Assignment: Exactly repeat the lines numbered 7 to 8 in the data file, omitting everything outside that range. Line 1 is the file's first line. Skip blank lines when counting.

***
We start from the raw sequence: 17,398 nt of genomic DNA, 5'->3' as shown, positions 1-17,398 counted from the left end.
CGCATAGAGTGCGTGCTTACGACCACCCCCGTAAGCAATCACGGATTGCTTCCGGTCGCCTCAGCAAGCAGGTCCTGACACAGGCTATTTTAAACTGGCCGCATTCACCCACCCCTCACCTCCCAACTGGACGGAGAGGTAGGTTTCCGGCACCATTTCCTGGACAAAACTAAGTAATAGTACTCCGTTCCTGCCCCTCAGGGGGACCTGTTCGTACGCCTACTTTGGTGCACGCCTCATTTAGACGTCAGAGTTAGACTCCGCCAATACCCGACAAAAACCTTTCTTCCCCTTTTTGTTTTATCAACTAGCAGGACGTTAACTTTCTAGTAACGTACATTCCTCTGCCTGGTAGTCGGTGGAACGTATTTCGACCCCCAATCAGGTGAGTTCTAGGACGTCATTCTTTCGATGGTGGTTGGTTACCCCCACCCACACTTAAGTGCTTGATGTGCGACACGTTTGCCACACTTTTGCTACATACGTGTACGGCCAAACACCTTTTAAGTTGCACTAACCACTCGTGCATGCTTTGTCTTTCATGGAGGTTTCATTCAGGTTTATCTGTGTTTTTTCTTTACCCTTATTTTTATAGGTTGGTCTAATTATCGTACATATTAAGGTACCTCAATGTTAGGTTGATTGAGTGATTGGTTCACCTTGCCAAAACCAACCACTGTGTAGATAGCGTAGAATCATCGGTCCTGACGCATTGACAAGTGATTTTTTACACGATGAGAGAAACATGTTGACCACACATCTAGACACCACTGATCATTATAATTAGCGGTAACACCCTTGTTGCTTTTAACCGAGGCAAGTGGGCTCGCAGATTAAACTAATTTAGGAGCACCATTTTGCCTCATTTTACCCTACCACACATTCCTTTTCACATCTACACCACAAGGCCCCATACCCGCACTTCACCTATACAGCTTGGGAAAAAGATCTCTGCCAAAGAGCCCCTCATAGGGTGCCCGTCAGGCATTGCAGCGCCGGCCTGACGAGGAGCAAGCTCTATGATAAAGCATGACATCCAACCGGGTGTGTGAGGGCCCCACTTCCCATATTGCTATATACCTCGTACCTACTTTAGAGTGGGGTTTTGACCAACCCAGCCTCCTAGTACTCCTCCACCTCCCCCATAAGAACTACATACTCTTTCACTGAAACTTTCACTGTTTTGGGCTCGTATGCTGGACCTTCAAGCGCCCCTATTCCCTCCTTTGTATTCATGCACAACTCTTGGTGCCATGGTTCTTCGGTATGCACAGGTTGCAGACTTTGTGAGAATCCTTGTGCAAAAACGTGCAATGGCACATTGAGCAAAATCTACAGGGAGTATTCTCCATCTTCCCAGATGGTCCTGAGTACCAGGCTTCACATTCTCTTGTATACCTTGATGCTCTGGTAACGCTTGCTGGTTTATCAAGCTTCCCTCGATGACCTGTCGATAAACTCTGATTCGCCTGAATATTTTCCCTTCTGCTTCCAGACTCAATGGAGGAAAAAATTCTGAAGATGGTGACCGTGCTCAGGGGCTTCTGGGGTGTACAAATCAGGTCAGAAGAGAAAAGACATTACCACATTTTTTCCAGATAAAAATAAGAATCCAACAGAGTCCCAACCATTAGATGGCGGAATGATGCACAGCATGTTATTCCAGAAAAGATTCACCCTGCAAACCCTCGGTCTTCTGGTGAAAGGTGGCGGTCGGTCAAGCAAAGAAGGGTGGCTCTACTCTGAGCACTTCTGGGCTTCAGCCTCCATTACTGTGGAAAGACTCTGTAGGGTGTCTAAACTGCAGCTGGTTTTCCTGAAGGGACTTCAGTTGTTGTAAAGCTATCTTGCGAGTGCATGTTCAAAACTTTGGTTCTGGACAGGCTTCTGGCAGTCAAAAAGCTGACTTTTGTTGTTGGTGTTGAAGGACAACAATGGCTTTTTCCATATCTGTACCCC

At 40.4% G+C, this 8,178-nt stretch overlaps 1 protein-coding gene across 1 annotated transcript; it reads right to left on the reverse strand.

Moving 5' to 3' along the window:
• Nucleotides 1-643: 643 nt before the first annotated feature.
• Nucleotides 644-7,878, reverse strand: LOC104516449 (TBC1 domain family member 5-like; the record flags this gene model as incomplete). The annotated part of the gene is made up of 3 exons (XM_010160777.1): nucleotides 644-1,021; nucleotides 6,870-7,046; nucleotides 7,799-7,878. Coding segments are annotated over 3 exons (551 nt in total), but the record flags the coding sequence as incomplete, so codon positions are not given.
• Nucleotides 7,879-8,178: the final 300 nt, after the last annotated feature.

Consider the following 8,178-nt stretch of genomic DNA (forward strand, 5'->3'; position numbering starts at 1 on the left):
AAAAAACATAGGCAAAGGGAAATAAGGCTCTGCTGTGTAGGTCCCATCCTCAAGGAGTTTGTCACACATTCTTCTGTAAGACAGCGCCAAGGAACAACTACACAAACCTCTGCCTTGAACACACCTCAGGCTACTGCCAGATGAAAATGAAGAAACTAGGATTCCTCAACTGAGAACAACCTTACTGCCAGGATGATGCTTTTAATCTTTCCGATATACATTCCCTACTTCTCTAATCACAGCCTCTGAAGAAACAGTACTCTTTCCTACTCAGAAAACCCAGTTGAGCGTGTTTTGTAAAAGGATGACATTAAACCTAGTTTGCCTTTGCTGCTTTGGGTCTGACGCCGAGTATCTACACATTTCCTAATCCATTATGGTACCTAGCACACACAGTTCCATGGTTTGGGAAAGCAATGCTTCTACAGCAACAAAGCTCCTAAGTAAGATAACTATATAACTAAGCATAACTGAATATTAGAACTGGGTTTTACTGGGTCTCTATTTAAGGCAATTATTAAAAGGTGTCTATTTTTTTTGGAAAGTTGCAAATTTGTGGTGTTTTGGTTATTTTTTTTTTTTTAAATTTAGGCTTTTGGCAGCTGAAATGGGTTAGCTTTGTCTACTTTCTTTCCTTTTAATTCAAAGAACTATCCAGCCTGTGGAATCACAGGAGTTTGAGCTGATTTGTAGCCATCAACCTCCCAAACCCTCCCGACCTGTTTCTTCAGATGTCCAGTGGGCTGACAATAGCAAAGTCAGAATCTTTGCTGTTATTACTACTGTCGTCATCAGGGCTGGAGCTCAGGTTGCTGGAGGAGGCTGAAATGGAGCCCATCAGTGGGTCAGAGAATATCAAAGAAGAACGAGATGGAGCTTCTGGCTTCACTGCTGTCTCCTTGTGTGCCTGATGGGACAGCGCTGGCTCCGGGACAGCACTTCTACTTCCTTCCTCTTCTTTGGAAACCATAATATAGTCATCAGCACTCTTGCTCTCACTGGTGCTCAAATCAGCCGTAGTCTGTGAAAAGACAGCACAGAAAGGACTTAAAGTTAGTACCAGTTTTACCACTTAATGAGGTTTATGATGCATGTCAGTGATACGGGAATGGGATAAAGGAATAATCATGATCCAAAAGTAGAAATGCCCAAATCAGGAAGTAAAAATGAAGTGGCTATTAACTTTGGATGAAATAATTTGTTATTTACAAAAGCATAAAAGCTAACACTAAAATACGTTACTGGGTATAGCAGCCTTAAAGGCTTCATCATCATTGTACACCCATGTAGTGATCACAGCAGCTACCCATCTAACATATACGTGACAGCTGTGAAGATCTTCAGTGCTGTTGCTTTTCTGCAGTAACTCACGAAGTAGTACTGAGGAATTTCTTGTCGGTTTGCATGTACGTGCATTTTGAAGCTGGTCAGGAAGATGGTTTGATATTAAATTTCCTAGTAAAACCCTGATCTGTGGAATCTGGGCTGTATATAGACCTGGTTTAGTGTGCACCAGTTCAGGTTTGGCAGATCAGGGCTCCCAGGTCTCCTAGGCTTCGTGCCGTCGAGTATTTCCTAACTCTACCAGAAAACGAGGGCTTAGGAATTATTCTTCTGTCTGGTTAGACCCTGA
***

• Nucleotides 7,879-8,178: the final 300 nt, after the last annotated feature.

Consider the following 8,178-nt stretch of genomic DNA (forward strand, 5'->3'; position numbering starts at 1 on the left):